Florida's unemployment rate improved a bit in December by falling to 8 percent, but the modest progress was tempered by numbers showing the state's employers also shed 15,300 jobs.
The jobless rate dipped by 0.1 percent from a month earlier to hit its lowest level since November 2008. Unemployment is now almost 2 percentage points lower than it was at the same time a year ago.
Gov. Rick Scott announced the news Friday, saying "the changes we are making to improve our state's business climate are helping Florida families pursue the American dream."
In Metro Orlando, the unemployment rate fell from 7.8 percent in November to 7.6 percent in December. The region gained 1,200 jobs over the month and almost 19,000 over the year -- an increase of 1.8 percent.
Of the state's 22 metro areas, only Tampa-St. Petersburg-Clearwater added more jobs -- 21,000 -- than Orlando.
Florida's unemployment rate has now declined for 25 months in a row. Its monthly job growth has been positive in 14 of the last 18 months, and its year-over-year growth has been positive for 29 months in a row.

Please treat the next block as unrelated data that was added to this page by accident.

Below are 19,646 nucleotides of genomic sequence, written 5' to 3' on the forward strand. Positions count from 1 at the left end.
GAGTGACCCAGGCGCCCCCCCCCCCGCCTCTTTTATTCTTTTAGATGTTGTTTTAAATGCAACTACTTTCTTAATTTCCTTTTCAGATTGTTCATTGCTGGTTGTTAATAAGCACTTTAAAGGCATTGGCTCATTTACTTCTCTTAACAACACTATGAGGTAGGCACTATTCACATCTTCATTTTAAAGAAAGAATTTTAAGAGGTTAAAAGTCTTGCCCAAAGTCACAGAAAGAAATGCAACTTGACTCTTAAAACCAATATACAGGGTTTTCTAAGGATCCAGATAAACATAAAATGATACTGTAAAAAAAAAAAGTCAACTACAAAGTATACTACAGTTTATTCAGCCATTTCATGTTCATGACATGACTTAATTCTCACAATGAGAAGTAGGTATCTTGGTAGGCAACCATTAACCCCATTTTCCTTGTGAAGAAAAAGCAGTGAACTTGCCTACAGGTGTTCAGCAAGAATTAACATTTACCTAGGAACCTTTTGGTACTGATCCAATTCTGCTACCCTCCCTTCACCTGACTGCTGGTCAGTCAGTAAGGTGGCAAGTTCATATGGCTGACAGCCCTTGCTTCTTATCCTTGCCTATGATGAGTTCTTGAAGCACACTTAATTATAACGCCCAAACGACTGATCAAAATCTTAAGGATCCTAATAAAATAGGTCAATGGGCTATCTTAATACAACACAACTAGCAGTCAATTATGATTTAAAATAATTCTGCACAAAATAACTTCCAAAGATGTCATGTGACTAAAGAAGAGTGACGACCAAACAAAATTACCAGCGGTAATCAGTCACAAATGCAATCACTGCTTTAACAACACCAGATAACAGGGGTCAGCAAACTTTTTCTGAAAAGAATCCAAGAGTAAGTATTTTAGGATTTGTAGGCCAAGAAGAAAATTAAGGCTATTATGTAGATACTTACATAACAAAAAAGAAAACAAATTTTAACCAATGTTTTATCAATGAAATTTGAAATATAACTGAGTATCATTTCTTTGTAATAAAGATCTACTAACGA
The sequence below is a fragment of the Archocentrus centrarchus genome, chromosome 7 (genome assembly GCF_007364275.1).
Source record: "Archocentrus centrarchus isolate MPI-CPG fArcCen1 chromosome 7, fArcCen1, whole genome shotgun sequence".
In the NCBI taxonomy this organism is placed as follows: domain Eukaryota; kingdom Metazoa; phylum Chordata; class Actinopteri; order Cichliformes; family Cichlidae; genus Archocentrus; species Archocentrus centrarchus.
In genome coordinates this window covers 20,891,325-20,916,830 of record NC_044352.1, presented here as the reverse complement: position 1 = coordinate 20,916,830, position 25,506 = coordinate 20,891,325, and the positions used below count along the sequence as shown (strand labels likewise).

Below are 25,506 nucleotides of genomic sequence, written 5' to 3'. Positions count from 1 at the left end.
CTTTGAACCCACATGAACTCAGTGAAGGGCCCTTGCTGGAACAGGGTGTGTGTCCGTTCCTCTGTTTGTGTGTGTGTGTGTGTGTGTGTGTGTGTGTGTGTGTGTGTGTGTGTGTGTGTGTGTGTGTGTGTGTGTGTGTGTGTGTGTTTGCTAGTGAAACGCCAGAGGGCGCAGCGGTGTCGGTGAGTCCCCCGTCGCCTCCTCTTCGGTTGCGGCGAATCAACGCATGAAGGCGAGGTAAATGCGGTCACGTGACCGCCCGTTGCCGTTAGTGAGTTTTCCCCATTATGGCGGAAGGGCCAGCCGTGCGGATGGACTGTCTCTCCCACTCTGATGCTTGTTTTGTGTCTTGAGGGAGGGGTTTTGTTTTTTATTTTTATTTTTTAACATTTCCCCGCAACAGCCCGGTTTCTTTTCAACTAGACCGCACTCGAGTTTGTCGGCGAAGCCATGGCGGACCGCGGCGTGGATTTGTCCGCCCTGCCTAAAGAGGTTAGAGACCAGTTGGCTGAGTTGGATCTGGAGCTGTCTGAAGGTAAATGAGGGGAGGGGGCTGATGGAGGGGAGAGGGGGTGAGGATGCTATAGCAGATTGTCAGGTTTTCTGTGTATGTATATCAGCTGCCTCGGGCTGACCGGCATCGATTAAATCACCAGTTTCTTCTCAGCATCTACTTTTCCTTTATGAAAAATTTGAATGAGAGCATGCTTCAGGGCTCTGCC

While the overall trend has been encouraging, December's report was not especially strong.
It showed a monthly decline of 15,300 jobs spread across several industries. That loss reduced the state's overall job growth in 2012 to 55,000, meaning employment in Florida rose by 0.7 percent -- half the national growth rate of 1.4 percent.
Most of the state's new jobs came from the hospitality and retail industries, according to Rollins College economist Bill Seyfried.
"So 80 percent of the net increase," he said, "were in two relatively low-paying sectors."
Seyfried said Metro Orlando's month-to-month increase was "modest" -- about 1,200 jobs -- and included a loss of 1,500 construction jobs.
University of Central Florida economist Sean Snaith said while the labor market is healing gradually, Friday's numbers are a "reminder of the difficult path" that is ahead.
"Growth this weak," Snaith said, "is simply insufficient to spark a robust recovery in the labor market."
The new report contained an apparent inconsistency that crops up from time to time: The jobless rate improved even though the number of jobs in the state fell.
The explanation lies in how the numbers are collected. The unemployment rate is derived from data collected in a survey of households. The monthly jobs count comes from a survey of businesses. The two surveys typically move in concert, but that is not always the case.
The Governor's Office downplayed December's job losses, focusing instead on the ground that has been gained since Scott took office. It emailed supportive comments from state business groups, including the Florida Restaurant & Lodging Association.
"The hospitality industry continues to advance Florida's economic recovery," said Carol Dover, the group's president and CEO. "And we are encouraged by the improved employment numbers under Governor Scott's leadership."
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